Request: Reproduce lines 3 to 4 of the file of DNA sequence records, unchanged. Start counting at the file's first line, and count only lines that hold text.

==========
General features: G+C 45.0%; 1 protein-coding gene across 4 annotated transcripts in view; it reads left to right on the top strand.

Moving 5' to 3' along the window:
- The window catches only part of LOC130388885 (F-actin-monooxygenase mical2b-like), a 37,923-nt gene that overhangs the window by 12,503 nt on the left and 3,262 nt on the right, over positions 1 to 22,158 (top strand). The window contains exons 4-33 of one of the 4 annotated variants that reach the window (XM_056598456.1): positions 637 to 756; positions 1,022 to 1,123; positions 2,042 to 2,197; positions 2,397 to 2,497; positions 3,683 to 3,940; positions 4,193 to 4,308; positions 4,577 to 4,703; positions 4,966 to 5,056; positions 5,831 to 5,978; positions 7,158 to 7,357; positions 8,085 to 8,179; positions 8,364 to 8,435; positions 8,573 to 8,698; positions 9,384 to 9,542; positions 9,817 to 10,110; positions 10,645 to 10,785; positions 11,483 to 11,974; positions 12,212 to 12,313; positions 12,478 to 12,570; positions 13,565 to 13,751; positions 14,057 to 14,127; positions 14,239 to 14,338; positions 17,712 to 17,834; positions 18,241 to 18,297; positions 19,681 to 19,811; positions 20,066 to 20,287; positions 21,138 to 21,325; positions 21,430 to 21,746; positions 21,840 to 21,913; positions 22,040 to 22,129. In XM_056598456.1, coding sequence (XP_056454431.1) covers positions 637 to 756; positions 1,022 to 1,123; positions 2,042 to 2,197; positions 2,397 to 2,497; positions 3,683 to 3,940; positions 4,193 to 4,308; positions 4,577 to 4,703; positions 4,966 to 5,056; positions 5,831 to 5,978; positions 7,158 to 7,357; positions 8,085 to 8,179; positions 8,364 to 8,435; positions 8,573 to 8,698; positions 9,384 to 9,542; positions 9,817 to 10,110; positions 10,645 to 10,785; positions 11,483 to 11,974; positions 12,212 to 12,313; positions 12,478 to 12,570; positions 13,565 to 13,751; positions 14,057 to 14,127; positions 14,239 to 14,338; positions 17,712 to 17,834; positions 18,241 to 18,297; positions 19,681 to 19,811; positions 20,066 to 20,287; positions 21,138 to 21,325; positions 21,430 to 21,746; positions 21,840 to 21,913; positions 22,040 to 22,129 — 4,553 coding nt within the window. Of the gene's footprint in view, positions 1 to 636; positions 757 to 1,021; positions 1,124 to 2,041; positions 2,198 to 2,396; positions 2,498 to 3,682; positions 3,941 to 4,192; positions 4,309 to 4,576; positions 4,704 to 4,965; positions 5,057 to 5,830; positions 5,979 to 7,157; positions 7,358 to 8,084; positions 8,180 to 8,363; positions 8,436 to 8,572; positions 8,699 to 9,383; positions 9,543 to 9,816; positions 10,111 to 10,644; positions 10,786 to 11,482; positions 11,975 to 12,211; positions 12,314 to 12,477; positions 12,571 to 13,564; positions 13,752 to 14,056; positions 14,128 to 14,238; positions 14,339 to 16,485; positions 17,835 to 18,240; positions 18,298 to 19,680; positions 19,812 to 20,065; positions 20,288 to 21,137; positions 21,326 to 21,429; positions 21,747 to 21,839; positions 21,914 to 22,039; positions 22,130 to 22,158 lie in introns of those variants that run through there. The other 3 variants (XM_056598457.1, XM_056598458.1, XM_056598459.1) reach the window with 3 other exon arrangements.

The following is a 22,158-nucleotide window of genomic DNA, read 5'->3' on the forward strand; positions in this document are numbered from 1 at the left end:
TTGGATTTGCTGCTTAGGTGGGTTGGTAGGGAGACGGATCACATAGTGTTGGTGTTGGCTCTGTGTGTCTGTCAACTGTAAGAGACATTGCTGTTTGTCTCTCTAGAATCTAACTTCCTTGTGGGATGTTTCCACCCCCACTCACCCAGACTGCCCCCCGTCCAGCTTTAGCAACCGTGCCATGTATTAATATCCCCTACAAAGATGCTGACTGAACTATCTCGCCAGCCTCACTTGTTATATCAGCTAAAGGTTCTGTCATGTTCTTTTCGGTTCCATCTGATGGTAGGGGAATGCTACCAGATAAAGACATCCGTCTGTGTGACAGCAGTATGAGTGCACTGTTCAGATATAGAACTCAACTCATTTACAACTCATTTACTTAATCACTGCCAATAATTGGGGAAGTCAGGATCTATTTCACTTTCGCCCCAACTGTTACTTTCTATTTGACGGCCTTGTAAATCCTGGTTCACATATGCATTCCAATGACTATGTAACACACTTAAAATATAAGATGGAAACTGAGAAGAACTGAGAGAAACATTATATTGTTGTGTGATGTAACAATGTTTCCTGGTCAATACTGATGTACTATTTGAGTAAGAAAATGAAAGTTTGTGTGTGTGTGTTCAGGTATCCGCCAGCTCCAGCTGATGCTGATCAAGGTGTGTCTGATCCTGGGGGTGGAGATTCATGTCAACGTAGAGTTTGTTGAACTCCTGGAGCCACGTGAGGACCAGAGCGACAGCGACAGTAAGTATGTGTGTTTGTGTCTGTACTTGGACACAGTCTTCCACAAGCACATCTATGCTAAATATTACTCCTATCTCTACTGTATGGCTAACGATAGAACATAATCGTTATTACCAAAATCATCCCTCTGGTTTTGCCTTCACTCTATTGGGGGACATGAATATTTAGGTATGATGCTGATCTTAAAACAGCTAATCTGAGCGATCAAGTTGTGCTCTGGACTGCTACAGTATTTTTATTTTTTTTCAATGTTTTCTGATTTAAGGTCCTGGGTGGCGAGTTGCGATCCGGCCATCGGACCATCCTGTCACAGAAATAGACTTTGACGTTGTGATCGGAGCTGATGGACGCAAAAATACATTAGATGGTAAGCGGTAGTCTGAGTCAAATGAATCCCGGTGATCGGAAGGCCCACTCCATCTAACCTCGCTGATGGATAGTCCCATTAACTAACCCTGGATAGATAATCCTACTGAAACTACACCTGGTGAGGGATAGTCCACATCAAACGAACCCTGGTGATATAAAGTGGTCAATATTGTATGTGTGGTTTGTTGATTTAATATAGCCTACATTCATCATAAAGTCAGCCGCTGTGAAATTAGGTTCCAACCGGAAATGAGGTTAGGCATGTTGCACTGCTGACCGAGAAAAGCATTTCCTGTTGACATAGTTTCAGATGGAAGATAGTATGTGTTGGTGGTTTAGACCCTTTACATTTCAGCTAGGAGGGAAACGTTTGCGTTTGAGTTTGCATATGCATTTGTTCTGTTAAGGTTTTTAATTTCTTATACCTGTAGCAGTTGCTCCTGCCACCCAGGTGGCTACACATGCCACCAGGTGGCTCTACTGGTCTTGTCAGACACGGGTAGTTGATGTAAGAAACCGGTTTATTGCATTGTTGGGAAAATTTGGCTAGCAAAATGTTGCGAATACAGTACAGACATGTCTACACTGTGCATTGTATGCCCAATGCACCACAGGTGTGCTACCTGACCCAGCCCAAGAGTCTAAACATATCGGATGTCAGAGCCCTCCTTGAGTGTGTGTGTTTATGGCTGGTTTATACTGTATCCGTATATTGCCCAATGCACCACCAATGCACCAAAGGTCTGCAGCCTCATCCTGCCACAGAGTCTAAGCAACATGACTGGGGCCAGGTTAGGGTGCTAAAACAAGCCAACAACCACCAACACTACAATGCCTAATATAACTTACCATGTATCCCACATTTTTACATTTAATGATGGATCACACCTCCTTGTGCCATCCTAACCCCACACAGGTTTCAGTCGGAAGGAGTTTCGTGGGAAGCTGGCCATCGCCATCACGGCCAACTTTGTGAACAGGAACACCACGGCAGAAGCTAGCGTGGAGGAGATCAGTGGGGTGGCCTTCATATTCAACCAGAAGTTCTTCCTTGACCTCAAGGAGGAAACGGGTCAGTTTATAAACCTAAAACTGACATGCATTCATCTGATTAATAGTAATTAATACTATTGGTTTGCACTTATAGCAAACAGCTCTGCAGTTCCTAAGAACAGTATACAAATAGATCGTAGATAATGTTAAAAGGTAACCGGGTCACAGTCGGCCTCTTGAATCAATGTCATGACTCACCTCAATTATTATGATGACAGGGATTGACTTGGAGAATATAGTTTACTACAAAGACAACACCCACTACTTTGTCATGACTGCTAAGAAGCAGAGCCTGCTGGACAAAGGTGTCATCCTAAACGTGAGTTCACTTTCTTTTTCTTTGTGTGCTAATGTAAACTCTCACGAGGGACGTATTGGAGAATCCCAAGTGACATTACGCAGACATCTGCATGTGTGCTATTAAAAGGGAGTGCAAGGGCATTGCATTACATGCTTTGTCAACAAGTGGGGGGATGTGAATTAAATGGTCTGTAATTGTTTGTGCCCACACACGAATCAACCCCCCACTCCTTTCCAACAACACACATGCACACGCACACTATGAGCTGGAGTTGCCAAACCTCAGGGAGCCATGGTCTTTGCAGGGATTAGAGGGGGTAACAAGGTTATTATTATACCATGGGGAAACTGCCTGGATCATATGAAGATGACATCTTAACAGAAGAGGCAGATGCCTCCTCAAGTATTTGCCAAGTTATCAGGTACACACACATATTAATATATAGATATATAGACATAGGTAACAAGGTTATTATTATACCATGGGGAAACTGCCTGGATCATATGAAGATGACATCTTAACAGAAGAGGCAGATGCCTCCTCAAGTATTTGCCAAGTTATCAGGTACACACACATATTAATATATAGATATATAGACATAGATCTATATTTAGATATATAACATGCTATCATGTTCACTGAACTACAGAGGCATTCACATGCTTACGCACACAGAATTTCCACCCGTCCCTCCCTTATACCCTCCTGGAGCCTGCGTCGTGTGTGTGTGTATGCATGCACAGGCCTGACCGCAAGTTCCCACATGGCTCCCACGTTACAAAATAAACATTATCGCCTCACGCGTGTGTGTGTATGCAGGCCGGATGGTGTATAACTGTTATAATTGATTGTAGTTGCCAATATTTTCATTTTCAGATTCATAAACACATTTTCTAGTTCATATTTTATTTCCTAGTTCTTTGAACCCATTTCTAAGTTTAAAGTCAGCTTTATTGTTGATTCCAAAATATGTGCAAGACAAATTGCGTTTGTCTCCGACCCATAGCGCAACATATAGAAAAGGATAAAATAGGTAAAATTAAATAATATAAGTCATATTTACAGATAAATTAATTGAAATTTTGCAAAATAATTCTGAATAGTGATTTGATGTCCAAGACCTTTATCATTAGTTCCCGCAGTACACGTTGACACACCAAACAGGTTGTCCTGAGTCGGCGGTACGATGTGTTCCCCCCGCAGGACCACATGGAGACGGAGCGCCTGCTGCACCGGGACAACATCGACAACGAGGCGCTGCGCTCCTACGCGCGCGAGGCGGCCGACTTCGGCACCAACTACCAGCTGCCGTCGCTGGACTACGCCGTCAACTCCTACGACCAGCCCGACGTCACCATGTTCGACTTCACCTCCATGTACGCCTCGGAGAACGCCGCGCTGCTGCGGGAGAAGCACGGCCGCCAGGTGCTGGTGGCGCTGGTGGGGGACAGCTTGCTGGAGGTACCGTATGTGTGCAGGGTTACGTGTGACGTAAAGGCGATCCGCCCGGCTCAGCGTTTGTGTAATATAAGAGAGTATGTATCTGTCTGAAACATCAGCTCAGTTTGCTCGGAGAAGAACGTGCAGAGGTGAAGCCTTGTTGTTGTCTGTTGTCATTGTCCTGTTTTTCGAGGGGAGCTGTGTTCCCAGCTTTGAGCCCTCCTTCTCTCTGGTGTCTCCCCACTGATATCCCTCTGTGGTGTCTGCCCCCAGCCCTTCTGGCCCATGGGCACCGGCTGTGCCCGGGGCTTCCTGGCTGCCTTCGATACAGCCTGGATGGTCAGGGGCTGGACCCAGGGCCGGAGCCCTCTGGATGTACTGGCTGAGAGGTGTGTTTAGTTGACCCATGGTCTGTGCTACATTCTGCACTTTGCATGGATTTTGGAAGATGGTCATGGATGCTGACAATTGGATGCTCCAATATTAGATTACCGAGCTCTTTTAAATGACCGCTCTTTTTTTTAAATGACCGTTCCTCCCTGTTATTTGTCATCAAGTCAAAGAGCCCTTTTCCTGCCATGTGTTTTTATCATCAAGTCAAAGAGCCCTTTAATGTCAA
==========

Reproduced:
- The window catches only part of LOC130388885 (F-actin-monooxygenase mical2b-like), a 37,923-nt gene that overhangs the window by 12,503 nt on the left and 3,262 nt on the right, over positions 1 to 22,158 (top strand). The window contains exons 4-33 of one of the 4 annotated variants that reach the window (XM_056598456.1): positions 637 to 756; positions 1,022 to 1,123; positions 2,042 to 2,197; positions 2,397 to 2,497; positions 3,683 to 3,940; positions 4,193 to 4,308; positions 4,577 to 4,703; positions 4,966 to 5,056; positions 5,831 to 5,978; positions 7,158 to 7,357; positions 8,085 to 8,179; positions 8,364 to 8,435; positions 8,573 to 8,698; positions 9,384 to 9,542; positions 9,817 to 10,110; positions 10,645 to 10,785; positions 11,483 to 11,974; positions 12,212 to 12,313; positions 12,478 to 12,570; positions 13,565 to 13,751; positions 14,057 to 14,127; positions 14,239 to 14,338; positions 17,712 to 17,834; positions 18,241 to 18,297; positions 19,681 to 19,811; positions 20,066 to 20,287; positions 21,138 to 21,325; positions 21,430 to 21,746; positions 21,840 to 21,913; positions 22,040 to 22,129. In XM_056598456.1, coding sequence (XP_056454431.1) covers positions 637 to 756; positions 1,022 to 1,123; positions 2,042 to 2,197; positions 2,397 to 2,497; positions 3,683 to 3,940; positions 4,193 to 4,308; positions 4,577 to 4,703; positions 4,966 to 5,056; positions 5,831 to 5,978; positions 7,158 to 7,357; positions 8,085 to 8,179; positions 8,364 to 8,435; positions 8,573 to 8,698; positions 9,384 to 9,542; positions 9,817 to 10,110; positions 10,645 to 10,785; positions 11,483 to 11,974; positions 12,212 to 12,313; positions 12,478 to 12,570; positions 13,565 to 13,751; positions 14,057 to 14,127; positions 14,239 to 14,338; positions 17,712 to 17,834; positions 18,241 to 18,297; positions 19,681 to 19,811; positions 20,066 to 20,287; positions 21,138 to 21,325; positions 21,430 to 21,746; positions 21,840 to 21,913; positions 22,040 to 22,129 — 4,553 coding nt within the window. Of the gene's footprint in view, positions 1 to 636; positions 757 to 1,021; positions 1,124 to 2,041; positions 2,198 to 2,396; positions 2,498 to 3,682; positions 3,941 to 4,192; positions 4,309 to 4,576; positions 4,704 to 4,965; positions 5,057 to 5,830; positions 5,979 to 7,157; positions 7,358 to 8,084; positions 8,180 to 8,363; positions 8,436 to 8,572; positions 8,699 to 9,383; positions 9,543 to 9,816; positions 10,111 to 10,644; positions 10,786 to 11,482; positions 11,975 to 12,211; positions 12,314 to 12,477; positions 12,571 to 13,564; positions 13,752 to 14,056; positions 14,128 to 14,238; positions 14,339 to 16,485; positions 17,835 to 18,240; positions 18,298 to 19,680; positions 19,812 to 20,065; positions 20,288 to 21,137; positions 21,326 to 21,429; positions 21,747 to 21,839; positions 21,914 to 22,039; positions 22,130 to 22,158 lie in introns of those variants that run through there. The other 3 variants (XM_056598457.1, XM_056598458.1, XM_056598459.1) reach the window with 3 other exon arrangements.

The following is a 22,158-nucleotide window of genomic DNA, read 5'->3' on the forward strand; positions in this document are numbered from 1 at the left end: